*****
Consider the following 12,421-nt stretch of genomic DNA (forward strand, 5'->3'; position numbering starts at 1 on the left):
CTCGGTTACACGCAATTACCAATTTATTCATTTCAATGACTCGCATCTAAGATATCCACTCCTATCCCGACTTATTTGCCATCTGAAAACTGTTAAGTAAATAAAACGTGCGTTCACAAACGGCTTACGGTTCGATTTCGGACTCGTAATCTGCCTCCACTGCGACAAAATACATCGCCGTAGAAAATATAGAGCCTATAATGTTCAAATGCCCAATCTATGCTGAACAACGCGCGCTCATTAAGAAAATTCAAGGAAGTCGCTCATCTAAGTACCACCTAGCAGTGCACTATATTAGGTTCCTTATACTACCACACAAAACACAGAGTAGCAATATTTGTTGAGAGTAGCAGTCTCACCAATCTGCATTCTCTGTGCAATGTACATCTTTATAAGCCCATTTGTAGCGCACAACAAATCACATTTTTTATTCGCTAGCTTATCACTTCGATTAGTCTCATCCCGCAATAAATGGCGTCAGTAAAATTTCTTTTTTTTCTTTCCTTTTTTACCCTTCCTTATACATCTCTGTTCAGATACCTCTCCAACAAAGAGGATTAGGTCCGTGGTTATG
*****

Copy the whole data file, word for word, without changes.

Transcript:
Consider the following 12,421-nt stretch of genomic DNA (forward strand, 5'->3'; position numbering starts at 1 on the left):
CTCGGTTACACGCAATTACCAATTTATTCATTTCAATGACTCGCATCTAAGATATCCACTCCTATCCCGACTTATTTGCCATCTGAAAACTGTTAAGTAAATAAAACGTGCGTTCACAAACGGCTTACGGTTCGATTTCGGACTCGTAATCTGCCTCCACTGCGACAAAATACATCGCCGTAGAAAATATAGAGCCTATAATGTTCAAATGCCCAATCTATGCTGAACAACGCGCGCTCATTAAGAAAATTCAAGGAAGTCGCTCATCTAAGTACCACCTAGCAGTGCACTATATTAGGTTCCTTATACTACCACACAAAACACAGAGTAGCAATATTTGTTGAGAGTAGCAGTCTCACCAATCTGCATTCTCTGTGCAATGTACATCTTTATAAGCCCATTTGTAGCGCACAACAAATCACATTTTTTATTCGCTAGCTTATCACTTCGATTAGTCTCATCCCGCAATAAATGGCGTCAGTAAAATTTCTTTTTTTTCTTTCCTTTTTTACCCTTCCTTATACATCTCTGTTCAGATACCTCTCCAACAAAGAGGATTAGGTCCGTGGTTATG